To better understand the ubiquitin-modified proteins that are regulated by Brucella UGPase, we performed a Gene Ontology (GO) functional enrichment analysis (Fig. 2B). We found that the ubiquitin-modified proteins were mostly enriched in the biological process category, followed by the cellular component and molecular function categories. In the biological process category, the highly abundant protein species were enriched in the categories of regulation of kinase/NF-κB signaling and response to a bacterium, whereas those with low abundance were enriched in the categories of nucleosome assembly, chromatin assembly, and nucleosome organization. Therefore, we propose that Brucella UGPase can significantly inhibit ubiquitin modification of related proteins in the host NF-κB signaling pathway.

To compare the expression patterns of UGPase-regulated proteins in different combinations, a heat map was generated to analyze the biological processes in which the identified UGPase-regulated proteins are involved (Fig. 2 C). The proteins that were significantly upregulated by UGPase were involved in cell surface receptor signaling pathways, immune system development, the positive regulation of cytokine production, and the response to a bacterium (Fig. 2 C).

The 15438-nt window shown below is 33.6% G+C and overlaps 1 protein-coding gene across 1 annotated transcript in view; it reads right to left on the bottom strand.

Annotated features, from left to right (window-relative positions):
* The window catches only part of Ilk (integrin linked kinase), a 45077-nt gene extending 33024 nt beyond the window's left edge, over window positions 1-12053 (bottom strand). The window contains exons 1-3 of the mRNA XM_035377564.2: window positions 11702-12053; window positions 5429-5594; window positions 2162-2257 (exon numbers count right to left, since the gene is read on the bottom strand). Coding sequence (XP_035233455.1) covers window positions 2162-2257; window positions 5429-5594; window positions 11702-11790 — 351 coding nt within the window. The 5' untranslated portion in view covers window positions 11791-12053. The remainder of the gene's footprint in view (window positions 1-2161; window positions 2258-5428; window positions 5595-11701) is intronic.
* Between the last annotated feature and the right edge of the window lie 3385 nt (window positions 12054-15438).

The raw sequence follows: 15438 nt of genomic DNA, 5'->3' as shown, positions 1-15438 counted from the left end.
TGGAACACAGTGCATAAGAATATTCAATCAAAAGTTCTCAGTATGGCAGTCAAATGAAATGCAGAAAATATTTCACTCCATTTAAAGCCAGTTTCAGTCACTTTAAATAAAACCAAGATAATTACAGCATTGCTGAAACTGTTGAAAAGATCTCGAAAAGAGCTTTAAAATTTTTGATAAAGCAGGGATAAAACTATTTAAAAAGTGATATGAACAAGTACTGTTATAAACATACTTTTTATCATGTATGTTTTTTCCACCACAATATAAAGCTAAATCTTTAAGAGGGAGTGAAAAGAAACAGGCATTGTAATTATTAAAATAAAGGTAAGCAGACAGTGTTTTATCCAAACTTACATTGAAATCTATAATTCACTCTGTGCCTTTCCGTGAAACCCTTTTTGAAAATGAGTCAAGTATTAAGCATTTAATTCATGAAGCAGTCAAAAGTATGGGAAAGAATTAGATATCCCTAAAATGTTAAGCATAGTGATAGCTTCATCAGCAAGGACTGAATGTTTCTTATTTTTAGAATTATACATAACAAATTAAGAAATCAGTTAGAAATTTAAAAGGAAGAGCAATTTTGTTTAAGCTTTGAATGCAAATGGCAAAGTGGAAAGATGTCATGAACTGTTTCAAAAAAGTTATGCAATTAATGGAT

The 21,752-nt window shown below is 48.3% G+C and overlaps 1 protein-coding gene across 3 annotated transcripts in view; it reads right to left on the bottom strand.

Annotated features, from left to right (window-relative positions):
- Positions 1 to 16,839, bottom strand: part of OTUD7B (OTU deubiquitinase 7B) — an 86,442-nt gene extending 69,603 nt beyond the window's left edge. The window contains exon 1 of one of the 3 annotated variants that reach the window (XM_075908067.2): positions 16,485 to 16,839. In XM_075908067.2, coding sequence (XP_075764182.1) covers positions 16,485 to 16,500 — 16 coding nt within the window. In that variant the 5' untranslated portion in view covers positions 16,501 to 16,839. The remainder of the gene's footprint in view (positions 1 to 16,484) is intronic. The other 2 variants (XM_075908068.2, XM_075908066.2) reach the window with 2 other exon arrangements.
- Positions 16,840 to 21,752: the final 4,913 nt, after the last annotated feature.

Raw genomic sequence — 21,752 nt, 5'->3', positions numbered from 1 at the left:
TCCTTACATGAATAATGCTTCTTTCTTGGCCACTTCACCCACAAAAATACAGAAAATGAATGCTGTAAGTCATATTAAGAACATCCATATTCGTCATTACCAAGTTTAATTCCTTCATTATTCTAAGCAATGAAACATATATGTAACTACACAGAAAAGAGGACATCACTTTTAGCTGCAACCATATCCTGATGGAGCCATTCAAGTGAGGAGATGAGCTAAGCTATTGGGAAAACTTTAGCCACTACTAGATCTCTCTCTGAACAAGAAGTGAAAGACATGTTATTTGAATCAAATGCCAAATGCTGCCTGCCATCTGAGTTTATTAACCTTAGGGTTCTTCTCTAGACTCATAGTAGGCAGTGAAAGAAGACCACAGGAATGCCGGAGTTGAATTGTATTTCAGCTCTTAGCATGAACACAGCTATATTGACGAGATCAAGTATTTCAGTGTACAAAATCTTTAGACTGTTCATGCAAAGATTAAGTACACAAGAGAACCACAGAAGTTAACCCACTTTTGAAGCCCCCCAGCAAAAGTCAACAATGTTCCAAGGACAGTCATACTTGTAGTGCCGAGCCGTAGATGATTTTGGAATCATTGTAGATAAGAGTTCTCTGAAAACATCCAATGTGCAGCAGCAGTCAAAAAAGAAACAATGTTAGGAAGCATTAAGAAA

We then performed bioinformatics analysis using STRING and Cytoscape to analyze the differentially expressed ubiquitin-modified immune-related proteins in the 16 M/16 M-UGPase group. The interaction networks of the differentially expressed ubiquitinated proteins are shown in Fig. 2D. The ubiquitin modification of several proteins was significantly inhibited in cells infected with B. melitensis 16 M compared with those infected with B. melitensis 16 M-UGPase (Fig. 2D). Among these ubiquitinated proteins, NEMO, Sqstm1, Ube2n, and Akap13 are involved in the activation of the NF-κB signaling pathway. Ptprc is related to the differentiation of lymphocytes, while Ubqln2 and Bcap31 participate in the degradation of endoplasmic reticulum-related proteins. Notably, the ubiquitin modification level of NEMO was significantly downregulated in cells infected with B. melitensis 16 M compared with those infected with B. melitensis 16 M-UGPase (Fig. 2D). These results demonstrate that UGPase can inhibit the ubiquitin modification level of NEMO.

Taken together, the bioinformatics analysis results described above show that Brucella UGPase regulates ubiquitin modification of host proteins.

B. melitensis UGPase inhibits the activation of NF-κB by modulating the ubiquitination of NEMO